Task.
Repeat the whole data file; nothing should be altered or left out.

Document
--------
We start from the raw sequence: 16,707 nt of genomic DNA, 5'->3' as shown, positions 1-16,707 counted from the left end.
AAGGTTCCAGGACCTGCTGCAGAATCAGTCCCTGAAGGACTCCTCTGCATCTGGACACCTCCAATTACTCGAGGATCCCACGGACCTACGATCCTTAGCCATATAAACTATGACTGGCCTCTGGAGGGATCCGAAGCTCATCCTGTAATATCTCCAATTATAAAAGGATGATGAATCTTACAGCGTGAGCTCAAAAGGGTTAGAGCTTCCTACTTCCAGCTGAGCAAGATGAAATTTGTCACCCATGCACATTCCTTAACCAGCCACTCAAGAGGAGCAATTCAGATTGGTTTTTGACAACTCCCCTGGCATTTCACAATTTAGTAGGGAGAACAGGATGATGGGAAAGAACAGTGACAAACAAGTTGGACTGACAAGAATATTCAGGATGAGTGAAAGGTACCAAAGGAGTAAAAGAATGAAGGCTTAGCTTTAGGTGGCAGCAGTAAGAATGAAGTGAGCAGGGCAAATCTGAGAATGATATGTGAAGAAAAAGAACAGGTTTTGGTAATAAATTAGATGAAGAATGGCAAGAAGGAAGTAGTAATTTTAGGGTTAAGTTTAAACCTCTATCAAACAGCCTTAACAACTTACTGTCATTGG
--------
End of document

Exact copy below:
We start from the raw sequence: 16,707 nt of genomic DNA, 5'->3' as shown, positions 1-16,707 counted from the left end.
AAGGTTCCAGGACCTGCTGCAGAATCAGTCCCTGAAGGACTCCTCTGCATCTGGACACCTCCAATTACTCGAGGATCCCACGGACCTACGATCCTTAGCCATATAAACTATGACTGGCCTCTGGAGGGATCCGAAGCTCATCCTGTAATATCTCCAATTATAAAAGGATGATGAATCTTACAGCGTGAGCTCAAAAGGGTTAGAGCTTCCTACTTCCAGCTGAGCAAGATGAAATTTGTCACCCATGCACATTCCTTAACCAGCCACTCAAGAGGAGCAATTCAGATTGGTTTTTGACAACTCCCCTGGCATTTCACAATTTAGTAGGGAGAACAGGATGATGGGAAAGAACAGTGACAAACAAGTTGGACTGACAAGAATATTCAGGATGAGTGAAAGGTACCAAAGGAGTAAAAGAATGAAGGCTTAGCTTTAGGTGGCAGCAGTAAGAATGAAGTGAGCAGGGCAAATCTGAGAATGATATGTGAAGAAAAAGAACAGGTTTTGGTAATAAATTAGATGAAGAATGGCAAGAAGGAAGTAGTAATTTTAGGGTTAAGTTTAAACCTCTATCAAACAGCCTTAACAACTTACTGTCATTGG